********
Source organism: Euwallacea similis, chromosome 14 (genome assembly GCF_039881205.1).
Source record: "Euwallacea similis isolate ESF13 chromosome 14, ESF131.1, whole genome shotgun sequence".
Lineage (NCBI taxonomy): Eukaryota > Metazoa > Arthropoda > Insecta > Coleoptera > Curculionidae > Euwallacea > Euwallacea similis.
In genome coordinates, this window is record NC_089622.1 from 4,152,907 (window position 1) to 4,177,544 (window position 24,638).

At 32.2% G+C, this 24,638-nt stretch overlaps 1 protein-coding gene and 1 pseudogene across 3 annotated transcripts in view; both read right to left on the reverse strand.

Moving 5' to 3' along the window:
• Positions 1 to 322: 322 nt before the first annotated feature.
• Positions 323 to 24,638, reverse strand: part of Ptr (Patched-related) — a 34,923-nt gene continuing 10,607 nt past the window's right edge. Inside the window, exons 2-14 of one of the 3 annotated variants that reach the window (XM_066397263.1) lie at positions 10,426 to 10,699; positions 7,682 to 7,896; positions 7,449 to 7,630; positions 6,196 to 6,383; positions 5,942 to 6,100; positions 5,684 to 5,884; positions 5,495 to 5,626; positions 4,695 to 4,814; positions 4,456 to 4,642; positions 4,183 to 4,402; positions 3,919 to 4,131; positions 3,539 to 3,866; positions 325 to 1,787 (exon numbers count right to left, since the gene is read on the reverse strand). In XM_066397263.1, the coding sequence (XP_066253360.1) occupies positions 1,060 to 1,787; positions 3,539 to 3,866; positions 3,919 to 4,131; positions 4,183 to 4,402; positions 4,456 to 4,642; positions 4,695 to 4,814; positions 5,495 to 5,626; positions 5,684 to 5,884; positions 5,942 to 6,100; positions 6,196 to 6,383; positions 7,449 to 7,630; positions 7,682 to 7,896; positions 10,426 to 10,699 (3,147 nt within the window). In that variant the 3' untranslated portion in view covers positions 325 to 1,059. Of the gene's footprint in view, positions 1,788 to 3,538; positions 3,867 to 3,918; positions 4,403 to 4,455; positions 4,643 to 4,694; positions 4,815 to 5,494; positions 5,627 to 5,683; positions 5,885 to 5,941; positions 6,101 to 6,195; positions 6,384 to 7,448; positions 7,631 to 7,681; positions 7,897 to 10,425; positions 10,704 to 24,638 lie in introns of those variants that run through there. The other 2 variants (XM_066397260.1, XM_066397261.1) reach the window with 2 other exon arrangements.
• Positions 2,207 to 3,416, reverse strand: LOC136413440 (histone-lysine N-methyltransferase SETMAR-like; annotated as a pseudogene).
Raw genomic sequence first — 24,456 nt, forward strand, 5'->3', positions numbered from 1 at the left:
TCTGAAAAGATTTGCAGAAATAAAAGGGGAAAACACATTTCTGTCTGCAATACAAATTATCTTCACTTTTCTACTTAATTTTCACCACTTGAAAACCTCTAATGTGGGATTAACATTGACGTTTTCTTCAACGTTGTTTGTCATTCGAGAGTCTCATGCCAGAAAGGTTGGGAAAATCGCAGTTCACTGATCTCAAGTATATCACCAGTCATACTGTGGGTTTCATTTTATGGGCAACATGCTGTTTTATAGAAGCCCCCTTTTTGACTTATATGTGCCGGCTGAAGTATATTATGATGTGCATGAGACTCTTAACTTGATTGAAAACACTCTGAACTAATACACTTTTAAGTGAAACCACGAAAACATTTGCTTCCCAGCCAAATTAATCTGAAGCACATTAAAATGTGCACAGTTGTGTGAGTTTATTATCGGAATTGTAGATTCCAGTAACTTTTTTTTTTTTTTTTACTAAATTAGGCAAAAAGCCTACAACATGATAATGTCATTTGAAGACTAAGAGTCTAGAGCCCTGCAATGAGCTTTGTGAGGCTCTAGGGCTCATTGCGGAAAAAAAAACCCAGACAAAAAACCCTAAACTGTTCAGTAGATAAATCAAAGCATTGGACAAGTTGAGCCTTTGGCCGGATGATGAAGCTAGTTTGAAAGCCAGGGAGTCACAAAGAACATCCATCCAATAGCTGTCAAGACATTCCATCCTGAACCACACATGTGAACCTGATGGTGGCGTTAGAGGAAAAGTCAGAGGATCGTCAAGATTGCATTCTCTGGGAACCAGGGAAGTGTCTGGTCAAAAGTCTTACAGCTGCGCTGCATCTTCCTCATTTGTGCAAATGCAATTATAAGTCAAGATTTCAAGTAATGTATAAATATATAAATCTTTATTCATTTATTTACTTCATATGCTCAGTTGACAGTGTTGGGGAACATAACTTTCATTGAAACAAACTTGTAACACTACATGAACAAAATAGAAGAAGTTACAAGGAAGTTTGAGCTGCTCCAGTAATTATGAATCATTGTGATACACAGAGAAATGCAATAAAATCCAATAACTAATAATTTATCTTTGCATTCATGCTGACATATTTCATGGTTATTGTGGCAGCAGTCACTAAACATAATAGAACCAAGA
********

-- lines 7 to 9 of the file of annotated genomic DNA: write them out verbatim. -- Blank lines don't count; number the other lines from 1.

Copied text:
• Positions 1 to 322: 322 nt before the first annotated feature.
• Positions 323 to 24,638, reverse strand: part of Ptr (Patched-related) — a 34,923-nt gene continuing 10,607 nt past the window's right edge. Inside the window, exons 2-14 of one of the 3 annotated variants that reach the window (XM_066397263.1) lie at positions 10,426 to 10,699; positions 7,682 to 7,896; positions 7,449 to 7,630; positions 6,196 to 6,383; positions 5,942 to 6,100; positions 5,684 to 5,884; positions 5,495 to 5,626; positions 4,695 to 4,814; positions 4,456 to 4,642; positions 4,183 to 4,402; positions 3,919 to 4,131; positions 3,539 to 3,866; positions 325 to 1,787 (exon numbers count right to left, since the gene is read on the reverse strand). In XM_066397263.1, the coding sequence (XP_066253360.1) occupies positions 1,060 to 1,787; positions 3,539 to 3,866; positions 3,919 to 4,131; positions 4,183 to 4,402; positions 4,456 to 4,642; positions 4,695 to 4,814; positions 5,495 to 5,626; positions 5,684 to 5,884; positions 5,942 to 6,100; positions 6,196 to 6,383; positions 7,449 to 7,630; positions 7,682 to 7,896; positions 10,426 to 10,699 (3,147 nt within the window). In that variant the 3' untranslated portion in view covers positions 325 to 1,059. Of the gene's footprint in view, positions 1,788 to 3,538; positions 3,867 to 3,918; positions 4,403 to 4,455; positions 4,643 to 4,694; positions 4,815 to 5,494; positions 5,627 to 5,683; positions 5,885 to 5,941; positions 6,101 to 6,195; positions 6,384 to 7,448; positions 7,631 to 7,681; positions 7,897 to 10,425; positions 10,704 to 24,638 lie in introns of those variants that run through there. The other 2 variants (XM_066397260.1, XM_066397261.1) reach the window with 2 other exon arrangements.
• Positions 2,207 to 3,416, reverse strand: LOC136413440 (histone-lysine N-methyltransferase SETMAR-like; annotated as a pseudogene).